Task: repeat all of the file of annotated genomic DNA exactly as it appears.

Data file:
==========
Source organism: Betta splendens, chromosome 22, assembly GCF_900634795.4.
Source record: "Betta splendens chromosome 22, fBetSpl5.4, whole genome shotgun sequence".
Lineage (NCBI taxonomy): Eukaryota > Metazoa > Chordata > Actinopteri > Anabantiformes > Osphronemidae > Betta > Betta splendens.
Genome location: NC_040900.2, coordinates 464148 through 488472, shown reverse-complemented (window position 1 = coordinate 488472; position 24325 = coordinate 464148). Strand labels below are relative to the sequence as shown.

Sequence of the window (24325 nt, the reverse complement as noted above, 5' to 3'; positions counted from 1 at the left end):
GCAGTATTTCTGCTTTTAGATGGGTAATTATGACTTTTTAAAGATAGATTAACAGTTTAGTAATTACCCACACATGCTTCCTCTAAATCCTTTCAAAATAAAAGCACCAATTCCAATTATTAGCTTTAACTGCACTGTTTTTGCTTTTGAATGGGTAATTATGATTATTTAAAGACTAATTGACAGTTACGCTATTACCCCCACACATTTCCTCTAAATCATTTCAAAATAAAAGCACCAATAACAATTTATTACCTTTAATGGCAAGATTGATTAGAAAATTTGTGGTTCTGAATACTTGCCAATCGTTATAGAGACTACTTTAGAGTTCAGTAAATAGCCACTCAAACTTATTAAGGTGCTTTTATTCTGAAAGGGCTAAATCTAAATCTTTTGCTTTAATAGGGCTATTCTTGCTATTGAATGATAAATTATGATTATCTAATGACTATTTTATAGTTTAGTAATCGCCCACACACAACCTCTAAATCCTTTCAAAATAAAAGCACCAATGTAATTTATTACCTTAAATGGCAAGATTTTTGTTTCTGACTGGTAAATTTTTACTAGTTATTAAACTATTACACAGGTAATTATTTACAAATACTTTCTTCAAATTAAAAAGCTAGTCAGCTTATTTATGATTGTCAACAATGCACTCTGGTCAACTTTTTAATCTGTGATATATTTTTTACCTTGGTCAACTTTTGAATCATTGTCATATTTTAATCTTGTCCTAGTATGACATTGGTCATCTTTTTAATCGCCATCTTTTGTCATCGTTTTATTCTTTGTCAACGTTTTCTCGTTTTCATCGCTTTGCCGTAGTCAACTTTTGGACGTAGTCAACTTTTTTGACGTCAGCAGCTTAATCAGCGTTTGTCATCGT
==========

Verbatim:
Source organism: Betta splendens, chromosome 22, assembly GCF_900634795.4.
Source record: "Betta splendens chromosome 22, fBetSpl5.4, whole genome shotgun sequence".
Lineage (NCBI taxonomy): Eukaryota > Metazoa > Chordata > Actinopteri > Anabantiformes > Osphronemidae > Betta > Betta splendens.
Genome location: NC_040900.2, coordinates 464148 through 488472, shown reverse-complemented (window position 1 = coordinate 488472; position 24325 = coordinate 464148). Strand labels below are relative to the sequence as shown.

Sequence of the window (24325 nt, the reverse complement as noted above, 5' to 3'; positions counted from 1 at the left end):
GCAGTATTTCTGCTTTTAGATGGGTAATTATGACTTTTTAAAGATAGATTAACAGTTTAGTAATTACCCACACATGCTTCCTCTAAATCCTTTCAAAATAAAAGCACCAATTCCAATTATTAGCTTTAACTGCACTGTTTTTGCTTTTGAATGGGTAATTATGATTATTTAAAGACTAATTGACAGTTACGCTATTACCCCCACACATTTCCTCTAAATCATTTCAAAATAAAAGCACCAATAACAATTTATTACCTTTAATGGCAAGATTGATTAGAAAATTTGTGGTTCTGAATACTTGCCAATCGTTATAGAGACTACTTTAGAGTTCAGTAAATAGCCACTCAAACTTATTAAGGTGCTTTTATTCTGAAAGGGCTAAATCTAAATCTTTTGCTTTAATAGGGCTATTCTTGCTATTGAATGATAAATTATGATTATCTAATGACTATTTTATAGTTTAGTAATCGCCCACACACAACCTCTAAATCCTTTCAAAATAAAAGCACCAATGTAATTTATTACCTTAAATGGCAAGATTTTTGTTTCTGACTGGTAAATTTTTACTAGTTATTAAACTATTACACAGGTAATTATTTACAAATACTTTCTTCAAATTAAAAAGCTAGTCAGCTTATTTATGATTGTCAACAATGCACTCTGGTCAACTTTTTAATCTGTGATATATTTTTTACCTTGGTCAACTTTTGAATCATTGTCATATTTTAATCTTGTCCTAGTATGACATTGGTCATCTTTTTAATCGCCATCTTTTGTCATCGTTTTATTCTTTGTCAACGTTTTCTCGTTTTCATCGCTTTGCCGTAGTCAACTTTTGGACGTAGTCAACTTTTTTGACGTCAGCAGCTTAATCAGCGTTTGTCATCGT